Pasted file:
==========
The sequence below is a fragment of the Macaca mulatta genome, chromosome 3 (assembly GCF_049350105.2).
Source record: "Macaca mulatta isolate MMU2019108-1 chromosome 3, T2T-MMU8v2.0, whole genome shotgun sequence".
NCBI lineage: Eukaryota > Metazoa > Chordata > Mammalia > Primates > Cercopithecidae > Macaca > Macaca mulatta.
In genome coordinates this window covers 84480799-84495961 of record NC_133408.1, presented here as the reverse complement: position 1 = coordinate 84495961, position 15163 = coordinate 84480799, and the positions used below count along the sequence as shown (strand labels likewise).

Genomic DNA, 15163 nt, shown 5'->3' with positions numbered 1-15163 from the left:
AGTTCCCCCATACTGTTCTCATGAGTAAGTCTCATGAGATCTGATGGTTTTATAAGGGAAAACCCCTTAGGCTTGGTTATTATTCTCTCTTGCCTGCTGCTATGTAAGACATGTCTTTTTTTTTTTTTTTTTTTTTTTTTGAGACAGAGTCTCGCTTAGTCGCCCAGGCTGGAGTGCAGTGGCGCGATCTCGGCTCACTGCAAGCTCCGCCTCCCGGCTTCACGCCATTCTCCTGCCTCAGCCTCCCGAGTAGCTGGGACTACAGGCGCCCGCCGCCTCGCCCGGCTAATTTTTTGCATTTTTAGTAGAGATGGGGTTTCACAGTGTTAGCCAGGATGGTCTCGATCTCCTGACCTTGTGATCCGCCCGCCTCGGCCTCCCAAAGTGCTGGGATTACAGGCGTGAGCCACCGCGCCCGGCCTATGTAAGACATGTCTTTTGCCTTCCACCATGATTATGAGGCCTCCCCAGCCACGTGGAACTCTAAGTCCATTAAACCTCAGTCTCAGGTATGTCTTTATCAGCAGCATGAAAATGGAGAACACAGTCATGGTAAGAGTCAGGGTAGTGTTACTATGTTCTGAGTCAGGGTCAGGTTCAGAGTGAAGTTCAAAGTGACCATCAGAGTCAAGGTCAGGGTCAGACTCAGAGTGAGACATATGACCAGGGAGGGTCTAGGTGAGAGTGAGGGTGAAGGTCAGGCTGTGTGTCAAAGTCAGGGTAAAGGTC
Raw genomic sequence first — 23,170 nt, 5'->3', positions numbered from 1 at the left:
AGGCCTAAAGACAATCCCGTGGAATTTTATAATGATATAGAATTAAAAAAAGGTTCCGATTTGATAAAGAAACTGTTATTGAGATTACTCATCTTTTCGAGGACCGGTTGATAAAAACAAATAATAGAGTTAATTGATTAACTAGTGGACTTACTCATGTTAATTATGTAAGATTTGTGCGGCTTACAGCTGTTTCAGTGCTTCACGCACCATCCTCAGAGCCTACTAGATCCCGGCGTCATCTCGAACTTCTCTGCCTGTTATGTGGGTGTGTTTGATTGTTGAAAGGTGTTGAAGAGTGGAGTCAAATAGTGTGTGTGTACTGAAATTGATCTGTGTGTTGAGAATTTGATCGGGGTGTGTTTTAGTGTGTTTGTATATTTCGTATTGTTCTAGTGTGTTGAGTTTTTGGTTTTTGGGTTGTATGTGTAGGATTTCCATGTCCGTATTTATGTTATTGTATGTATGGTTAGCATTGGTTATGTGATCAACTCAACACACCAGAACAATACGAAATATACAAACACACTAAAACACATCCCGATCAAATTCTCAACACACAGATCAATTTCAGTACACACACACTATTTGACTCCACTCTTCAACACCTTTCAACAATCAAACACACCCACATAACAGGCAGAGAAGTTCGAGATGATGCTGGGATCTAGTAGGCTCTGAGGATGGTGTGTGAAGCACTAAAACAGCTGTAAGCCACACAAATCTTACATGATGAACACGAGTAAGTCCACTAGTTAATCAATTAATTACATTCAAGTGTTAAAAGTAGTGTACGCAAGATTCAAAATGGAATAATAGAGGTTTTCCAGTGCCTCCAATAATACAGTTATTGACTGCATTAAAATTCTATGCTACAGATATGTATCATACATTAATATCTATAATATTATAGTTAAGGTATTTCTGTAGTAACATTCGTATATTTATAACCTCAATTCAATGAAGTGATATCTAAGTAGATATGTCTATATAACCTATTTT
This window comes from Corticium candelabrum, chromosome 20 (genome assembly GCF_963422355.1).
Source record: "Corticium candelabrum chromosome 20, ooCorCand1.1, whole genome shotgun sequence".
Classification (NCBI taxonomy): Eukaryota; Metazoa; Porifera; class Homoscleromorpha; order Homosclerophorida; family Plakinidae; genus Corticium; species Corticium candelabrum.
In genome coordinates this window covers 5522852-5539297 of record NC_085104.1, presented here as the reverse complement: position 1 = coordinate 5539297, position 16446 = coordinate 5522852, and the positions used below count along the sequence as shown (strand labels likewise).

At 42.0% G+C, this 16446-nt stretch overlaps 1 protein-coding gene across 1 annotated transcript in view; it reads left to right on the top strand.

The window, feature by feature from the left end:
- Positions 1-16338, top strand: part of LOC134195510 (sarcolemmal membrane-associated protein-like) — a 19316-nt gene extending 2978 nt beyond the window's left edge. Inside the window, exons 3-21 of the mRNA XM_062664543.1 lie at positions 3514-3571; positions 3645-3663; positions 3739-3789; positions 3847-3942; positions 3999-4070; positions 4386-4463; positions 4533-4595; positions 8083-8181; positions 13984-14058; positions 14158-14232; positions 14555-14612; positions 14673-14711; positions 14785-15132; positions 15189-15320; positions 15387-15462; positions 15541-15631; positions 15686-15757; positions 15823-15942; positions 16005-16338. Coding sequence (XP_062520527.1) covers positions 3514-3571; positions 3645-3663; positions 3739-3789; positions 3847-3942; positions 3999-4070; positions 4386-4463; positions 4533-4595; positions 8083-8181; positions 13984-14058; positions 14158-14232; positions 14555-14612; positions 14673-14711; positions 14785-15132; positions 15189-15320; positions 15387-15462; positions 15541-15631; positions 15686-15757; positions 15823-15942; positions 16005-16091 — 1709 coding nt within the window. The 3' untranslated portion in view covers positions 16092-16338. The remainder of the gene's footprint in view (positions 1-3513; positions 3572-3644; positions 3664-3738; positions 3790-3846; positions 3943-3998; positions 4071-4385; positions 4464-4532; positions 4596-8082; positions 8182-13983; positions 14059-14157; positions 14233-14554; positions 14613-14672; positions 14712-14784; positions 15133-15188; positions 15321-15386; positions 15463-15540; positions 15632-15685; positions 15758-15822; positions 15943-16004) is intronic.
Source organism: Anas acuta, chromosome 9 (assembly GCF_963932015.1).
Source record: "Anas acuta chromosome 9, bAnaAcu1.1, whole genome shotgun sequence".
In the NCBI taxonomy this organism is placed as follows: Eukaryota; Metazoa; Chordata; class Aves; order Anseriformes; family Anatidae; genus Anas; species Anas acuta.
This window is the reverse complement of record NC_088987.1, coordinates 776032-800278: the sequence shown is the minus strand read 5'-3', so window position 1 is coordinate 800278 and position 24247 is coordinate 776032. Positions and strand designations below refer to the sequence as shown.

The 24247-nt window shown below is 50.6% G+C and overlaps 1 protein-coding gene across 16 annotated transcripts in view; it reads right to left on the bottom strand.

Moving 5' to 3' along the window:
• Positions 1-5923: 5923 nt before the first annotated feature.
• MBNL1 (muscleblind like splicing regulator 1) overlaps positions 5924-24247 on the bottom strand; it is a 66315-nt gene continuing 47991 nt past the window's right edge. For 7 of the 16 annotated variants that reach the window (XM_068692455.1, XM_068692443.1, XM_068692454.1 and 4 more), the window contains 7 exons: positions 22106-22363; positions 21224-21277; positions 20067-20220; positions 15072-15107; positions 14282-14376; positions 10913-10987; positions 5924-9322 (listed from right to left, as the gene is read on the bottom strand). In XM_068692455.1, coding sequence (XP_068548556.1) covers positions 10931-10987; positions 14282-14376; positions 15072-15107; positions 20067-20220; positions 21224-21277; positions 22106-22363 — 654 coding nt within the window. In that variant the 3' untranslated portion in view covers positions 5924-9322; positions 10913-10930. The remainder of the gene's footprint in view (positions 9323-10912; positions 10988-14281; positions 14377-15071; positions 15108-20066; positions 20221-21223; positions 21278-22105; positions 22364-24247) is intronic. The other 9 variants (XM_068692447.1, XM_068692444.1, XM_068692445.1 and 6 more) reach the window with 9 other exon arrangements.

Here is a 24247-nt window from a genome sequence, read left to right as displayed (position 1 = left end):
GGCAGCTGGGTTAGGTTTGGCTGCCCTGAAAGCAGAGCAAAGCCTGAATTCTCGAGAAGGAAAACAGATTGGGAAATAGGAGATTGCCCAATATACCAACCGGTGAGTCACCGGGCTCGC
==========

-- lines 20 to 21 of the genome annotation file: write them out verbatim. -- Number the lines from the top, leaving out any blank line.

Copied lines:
The 24247-nt window shown below is 50.6% G+C and overlaps 1 protein-coding gene across 16 annotated transcripts in view; it reads right to left on the bottom strand.

Moving 5' to 3' along the window: